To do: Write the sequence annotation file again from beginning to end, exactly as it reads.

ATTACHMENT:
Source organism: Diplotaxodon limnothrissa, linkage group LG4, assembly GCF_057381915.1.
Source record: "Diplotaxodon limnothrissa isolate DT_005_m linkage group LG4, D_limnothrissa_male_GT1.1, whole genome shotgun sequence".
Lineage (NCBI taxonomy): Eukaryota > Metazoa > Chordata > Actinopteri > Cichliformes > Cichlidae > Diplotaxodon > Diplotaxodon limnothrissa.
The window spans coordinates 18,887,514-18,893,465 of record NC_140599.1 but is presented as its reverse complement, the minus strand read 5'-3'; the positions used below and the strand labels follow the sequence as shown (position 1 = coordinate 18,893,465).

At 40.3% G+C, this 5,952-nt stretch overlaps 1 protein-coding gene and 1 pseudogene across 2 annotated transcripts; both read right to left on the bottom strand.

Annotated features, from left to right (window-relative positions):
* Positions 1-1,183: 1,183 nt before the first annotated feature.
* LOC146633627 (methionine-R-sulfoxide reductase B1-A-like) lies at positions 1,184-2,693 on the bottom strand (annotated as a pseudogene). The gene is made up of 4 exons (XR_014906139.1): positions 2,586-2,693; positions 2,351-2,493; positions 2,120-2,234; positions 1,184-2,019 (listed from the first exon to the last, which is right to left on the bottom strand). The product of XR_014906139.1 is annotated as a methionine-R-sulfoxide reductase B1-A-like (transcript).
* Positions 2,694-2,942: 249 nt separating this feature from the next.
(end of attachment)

Source organism: Diplotaxodon limnothrissa, linkage group LG4, assembly GCF_057381915.1.
Source record: "Diplotaxodon limnothrissa isolate DT_005_m linkage group LG4, D_limnothrissa_male_GT1.1, whole genome shotgun sequence".
Lineage (NCBI taxonomy): Eukaryota > Metazoa > Chordata > Actinopteri > Cichliformes > Cichlidae > Diplotaxodon > Diplotaxodon limnothrissa.
The window spans coordinates 18,887,514-18,893,465 of record NC_140599.1 but is presented as its reverse complement, the minus strand read 5'-3'; the positions used below and the strand labels follow the sequence as shown (position 1 = coordinate 18,893,465).

At 40.3% G+C, this 5,952-nt stretch overlaps 1 protein-coding gene and 1 pseudogene across 2 annotated transcripts; both read right to left on the bottom strand.

Annotated features, from left to right (window-relative positions):
* Positions 1-1,183: 1,183 nt before the first annotated feature.
* LOC146633627 (methionine-R-sulfoxide reductase B1-A-like) lies at positions 1,184-2,693 on the bottom strand (annotated as a pseudogene). The gene is made up of 4 exons (XR_014906139.1): positions 2,586-2,693; positions 2,351-2,493; positions 2,120-2,234; positions 1,184-2,019 (listed from the first exon to the last, which is right to left on the bottom strand). The product of XR_014906139.1 is annotated as a methionine-R-sulfoxide reductase B1-A-like (transcript).
* Positions 2,694-2,942: 249 nt separating this feature from the next.